After president-for-life Trujillo met his end in 1961, bachata began to replace the dictator’s favored merengue as an expression of Dominican nationality and urban working-class identity. Bachata, with vocals backed by guitar, requinto, bass, bongos, guiro, sometimes accordion and saxophone, is meant for dancing, an up-tempo, unequivocally macho tradition of picaresque ballads of betrayal, lost love and the disappointments of daily life.
Sharing the island of Hispaniola, Haiti and the Dominican Republic have a long history of antagonism and political tension, reflecting racist ideology and a history of armed conflict, occasional massacres, and the memory of Haiti’s occupation of the Dominican Republic from 1822 to 1844. Immigrant Haitian manual workers and itinerant merchants face concerted discrimination in the Dominican Republic, which extends to their Spanish-speaking children born in the country, and those of Haitian descent who have lived and worked there for decades.
Nevertheless, Haitian sugarcane cutters in the Dominican Republic have taken to bachata, and bachateros of Haitian origin, singing in both Spanish and Haitian Kreyòl, have developed devoted followings. Bachata Haiti, the first recording of its type, offers 14 representative tracks by noted contemporary Haitian-descent artists in the Dominican Republic. Guitarist-singer Joan Soriano plays lead guitar behind Franklin Medina “El Zorro Negro” (the black fox), Tomas Pérez Zenón “Toni Tomas,” Hector Ventura “El Gavilán” (the sparrowhawk), Willy Sánchez, Fritz Sterling “Felix Cumbe,” and Tony Sugar.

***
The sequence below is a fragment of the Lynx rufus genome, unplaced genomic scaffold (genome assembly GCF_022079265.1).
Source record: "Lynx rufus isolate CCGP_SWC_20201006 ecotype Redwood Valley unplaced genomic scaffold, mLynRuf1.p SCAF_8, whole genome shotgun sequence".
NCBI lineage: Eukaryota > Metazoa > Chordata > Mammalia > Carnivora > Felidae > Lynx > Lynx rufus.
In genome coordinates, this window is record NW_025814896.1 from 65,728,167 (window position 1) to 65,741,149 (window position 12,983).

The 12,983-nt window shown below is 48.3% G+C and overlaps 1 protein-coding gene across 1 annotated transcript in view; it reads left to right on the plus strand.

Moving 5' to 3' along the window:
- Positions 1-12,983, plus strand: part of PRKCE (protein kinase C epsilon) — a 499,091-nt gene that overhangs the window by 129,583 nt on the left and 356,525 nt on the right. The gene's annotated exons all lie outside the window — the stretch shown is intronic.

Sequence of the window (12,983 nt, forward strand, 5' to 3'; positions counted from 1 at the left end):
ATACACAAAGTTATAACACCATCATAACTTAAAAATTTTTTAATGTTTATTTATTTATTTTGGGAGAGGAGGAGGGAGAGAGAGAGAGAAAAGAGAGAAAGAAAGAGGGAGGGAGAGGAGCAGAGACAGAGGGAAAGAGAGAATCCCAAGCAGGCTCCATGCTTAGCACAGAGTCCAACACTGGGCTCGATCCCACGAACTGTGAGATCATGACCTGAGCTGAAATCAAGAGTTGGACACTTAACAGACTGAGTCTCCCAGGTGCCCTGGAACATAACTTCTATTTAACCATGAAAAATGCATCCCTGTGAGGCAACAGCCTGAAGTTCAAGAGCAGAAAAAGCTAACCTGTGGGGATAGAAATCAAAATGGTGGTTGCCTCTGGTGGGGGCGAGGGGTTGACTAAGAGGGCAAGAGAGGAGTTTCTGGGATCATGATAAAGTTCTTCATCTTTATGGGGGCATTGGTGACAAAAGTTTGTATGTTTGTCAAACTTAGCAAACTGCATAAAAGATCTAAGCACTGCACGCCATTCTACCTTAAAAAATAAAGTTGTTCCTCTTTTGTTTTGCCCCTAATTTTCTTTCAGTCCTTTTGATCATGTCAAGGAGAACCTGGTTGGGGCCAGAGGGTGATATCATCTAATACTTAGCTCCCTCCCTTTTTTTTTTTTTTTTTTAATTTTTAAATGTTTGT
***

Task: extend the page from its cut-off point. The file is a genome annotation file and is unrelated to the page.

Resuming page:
One hears the occasional strain of Cuban guaracha and son (as on Soriano’s “Si un amor se va,” Felix Cumbe’s “Adónde vas?” and El Zorro Negro’s “Tounen nan vim”), but overall, the interpretations are in keeping with the topical, instrumental and vocal conventions of bachata.
While Felix Cumbe composes in Kreyòl and then translates his songs into Spanish, Kreyòl performances are becoming more common, and Toni Tomas’s “Cheri Amou,” sung in Kreyòl, has become a hit in both countries. This development suggests that music may help to break down the prevailing antagonism that Dominicans harbor against Haitians, the motivating premise of iASO in producing Bachata Haiti. - Michael Stone